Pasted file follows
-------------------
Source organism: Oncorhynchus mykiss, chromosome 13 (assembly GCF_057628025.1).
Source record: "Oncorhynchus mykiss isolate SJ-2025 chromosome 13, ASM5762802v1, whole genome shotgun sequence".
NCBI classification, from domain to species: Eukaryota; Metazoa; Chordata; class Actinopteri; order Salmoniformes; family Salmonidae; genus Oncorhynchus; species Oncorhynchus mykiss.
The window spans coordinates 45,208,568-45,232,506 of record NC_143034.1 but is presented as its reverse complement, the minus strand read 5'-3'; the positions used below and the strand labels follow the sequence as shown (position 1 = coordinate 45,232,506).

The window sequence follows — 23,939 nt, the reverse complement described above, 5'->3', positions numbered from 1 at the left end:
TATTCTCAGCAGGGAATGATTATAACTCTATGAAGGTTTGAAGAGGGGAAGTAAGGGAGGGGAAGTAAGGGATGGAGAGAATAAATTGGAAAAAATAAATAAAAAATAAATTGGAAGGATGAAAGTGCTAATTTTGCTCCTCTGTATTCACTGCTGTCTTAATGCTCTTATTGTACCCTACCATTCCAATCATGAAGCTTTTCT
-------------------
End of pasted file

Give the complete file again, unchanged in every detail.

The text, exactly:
Source organism: Oncorhynchus mykiss, chromosome 13 (assembly GCF_057628025.1).
Source record: "Oncorhynchus mykiss isolate SJ-2025 chromosome 13, ASM5762802v1, whole genome shotgun sequence".
NCBI classification, from domain to species: Eukaryota; Metazoa; Chordata; class Actinopteri; order Salmoniformes; family Salmonidae; genus Oncorhynchus; species Oncorhynchus mykiss.
The window spans coordinates 45,208,568-45,232,506 of record NC_143034.1 but is presented as its reverse complement, the minus strand read 5'-3'; the positions used below and the strand labels follow the sequence as shown (position 1 = coordinate 45,232,506).

The window sequence follows — 23,939 nt, the reverse complement described above, 5'->3', positions numbered from 1 at the left end:
TATTCTCAGCAGGGAATGATTATAACTCTATGAAGGTTTGAAGAGGGGAAGTAAGGGAGGGGAAGTAAGGGATGGAGAGAATAAATTGGAAAAAATAAATAAAAAATAAATTGGAAGGATGAAAGTGCTAATTTTGCTCCTCTGTATTCACTGCTGTCTTAATGCTCTTATTGTACCCTACCATTCCAATCATGAAGCTTTTCT